A1: What Is a Volcano?
Before we further explore the details of this landform, we first have to find out what a volcano actually is. Scientifically, a volcano is a mountain or hill with an opening called a crater that connects to the magma chamber via a long vertical tunnel called the vent. Pressure from below the earth's surface pushes the magma out of the chamber and into the main vent as well as two small openings on the side of the volcano called secondary vents, therefore creating an eruption. Depending on the type of eruption and the type of volcano, the lava will disperse differently, sometimes flowing quickly, sometimes slowly, and even spurting out the top crater in what we know as a volcanic eruption.
Also known as Stratovolcanoes, Composite Volcanoes are usually tall, steep Volcanoes consisting of several layers of dried lava. They are quite steep because when they erupt, their lava contains a large amount of silica ( silicon dioxide) that causes the lava to have a very high viscosity. This means that the lava is extra thick cannot spread very far before it cools and creates another layer to the volcano. This can continue for as long as the volcano is still active and can reach highs of over 8,00 feet.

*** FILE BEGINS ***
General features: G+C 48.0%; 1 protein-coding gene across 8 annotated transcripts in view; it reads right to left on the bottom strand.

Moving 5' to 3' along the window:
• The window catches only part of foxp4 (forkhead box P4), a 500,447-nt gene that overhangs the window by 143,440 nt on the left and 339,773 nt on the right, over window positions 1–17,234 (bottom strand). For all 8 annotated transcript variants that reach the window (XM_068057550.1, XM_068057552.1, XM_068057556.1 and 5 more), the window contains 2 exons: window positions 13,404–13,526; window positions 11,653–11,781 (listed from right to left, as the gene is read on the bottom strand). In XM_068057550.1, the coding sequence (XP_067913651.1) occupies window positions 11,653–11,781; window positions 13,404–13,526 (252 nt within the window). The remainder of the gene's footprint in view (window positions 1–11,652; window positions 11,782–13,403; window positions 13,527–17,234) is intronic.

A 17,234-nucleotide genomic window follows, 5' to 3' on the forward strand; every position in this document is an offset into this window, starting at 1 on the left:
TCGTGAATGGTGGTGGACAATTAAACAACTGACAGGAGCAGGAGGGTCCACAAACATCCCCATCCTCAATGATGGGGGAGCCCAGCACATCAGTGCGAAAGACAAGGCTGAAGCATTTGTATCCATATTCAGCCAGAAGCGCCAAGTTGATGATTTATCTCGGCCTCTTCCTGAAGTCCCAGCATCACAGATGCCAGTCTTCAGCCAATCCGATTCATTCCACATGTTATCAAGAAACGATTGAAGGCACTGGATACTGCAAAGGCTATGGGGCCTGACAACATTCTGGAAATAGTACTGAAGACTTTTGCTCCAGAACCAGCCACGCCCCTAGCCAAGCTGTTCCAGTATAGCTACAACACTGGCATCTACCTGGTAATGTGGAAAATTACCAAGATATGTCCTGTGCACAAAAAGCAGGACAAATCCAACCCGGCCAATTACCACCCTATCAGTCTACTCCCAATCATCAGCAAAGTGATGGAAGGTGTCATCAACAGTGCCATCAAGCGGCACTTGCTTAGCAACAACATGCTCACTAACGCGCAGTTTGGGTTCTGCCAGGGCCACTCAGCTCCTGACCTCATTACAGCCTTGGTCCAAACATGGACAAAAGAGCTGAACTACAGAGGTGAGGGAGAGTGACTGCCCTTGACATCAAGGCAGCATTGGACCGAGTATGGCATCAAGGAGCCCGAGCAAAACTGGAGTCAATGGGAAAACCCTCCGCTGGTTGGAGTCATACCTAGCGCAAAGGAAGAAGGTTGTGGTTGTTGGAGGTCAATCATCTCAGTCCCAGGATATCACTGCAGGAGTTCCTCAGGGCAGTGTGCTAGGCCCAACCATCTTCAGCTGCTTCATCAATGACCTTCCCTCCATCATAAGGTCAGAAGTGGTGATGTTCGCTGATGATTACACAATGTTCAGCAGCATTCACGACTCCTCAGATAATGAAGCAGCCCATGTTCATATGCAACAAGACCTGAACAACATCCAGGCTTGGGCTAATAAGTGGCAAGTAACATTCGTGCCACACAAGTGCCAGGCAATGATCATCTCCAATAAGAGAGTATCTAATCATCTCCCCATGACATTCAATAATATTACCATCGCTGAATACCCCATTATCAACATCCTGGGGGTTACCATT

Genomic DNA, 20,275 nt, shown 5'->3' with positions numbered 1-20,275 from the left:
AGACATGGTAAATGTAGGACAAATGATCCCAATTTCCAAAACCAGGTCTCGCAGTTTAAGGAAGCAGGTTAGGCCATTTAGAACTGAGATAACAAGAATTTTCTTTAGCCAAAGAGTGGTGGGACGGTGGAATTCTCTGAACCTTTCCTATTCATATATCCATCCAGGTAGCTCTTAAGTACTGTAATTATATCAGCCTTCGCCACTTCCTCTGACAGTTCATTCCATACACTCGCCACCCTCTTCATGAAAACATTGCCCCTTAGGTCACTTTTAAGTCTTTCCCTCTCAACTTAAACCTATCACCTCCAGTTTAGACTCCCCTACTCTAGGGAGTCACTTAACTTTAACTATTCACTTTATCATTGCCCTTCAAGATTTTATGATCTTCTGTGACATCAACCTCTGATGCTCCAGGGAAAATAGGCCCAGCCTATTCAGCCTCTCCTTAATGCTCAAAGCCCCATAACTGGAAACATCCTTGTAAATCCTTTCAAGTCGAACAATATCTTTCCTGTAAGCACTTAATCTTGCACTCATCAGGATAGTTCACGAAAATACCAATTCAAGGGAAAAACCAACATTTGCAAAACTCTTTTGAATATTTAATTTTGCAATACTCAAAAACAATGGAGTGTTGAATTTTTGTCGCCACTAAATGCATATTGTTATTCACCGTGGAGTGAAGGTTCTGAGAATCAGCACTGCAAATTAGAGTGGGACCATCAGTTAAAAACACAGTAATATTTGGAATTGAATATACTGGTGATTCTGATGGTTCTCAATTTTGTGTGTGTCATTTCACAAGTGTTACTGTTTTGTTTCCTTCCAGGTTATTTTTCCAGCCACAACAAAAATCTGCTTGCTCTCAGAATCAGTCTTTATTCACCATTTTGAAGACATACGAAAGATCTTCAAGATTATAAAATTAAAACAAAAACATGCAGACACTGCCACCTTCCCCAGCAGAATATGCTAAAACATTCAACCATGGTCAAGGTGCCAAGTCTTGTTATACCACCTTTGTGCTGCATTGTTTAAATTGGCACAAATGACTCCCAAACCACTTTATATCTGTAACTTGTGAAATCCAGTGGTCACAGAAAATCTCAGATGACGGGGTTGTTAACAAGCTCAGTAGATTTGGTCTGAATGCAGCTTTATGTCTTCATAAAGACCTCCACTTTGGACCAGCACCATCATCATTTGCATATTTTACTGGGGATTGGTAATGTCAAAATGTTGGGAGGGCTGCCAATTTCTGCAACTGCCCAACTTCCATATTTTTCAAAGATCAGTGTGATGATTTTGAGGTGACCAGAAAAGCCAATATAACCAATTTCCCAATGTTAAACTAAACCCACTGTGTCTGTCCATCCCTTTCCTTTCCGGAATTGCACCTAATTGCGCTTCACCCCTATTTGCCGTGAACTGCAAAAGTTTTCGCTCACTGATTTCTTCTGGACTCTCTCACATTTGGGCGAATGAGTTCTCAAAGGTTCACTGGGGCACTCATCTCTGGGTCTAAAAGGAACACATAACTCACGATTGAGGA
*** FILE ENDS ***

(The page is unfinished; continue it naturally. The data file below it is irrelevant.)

Cinder Cone Volcano
Cinder cone volcanoes are circular- based volcanoes that usually have a large crater surrounding the centre vent where lava exits the volcano. Cinder cone volcanoes are also called scoria volcanoes because of what occurs during their eruption. When cinder cone volcanoes erupt, they spray small fragments of lava called scoria about 300-1200 feet in the air. The scoria has a very low density, causing it to land in loose clumps around the volcano. By the time the scoria falls, it has usually already cooled and therefore added to the volcanoe's mass. These volcanoes erupt for very short amounts of time, and only take a few years, if not months to form.
Shield volcanoes, unlike the other two types, are very flat and non-explosive volcanoes. This is because shield volcanoes are al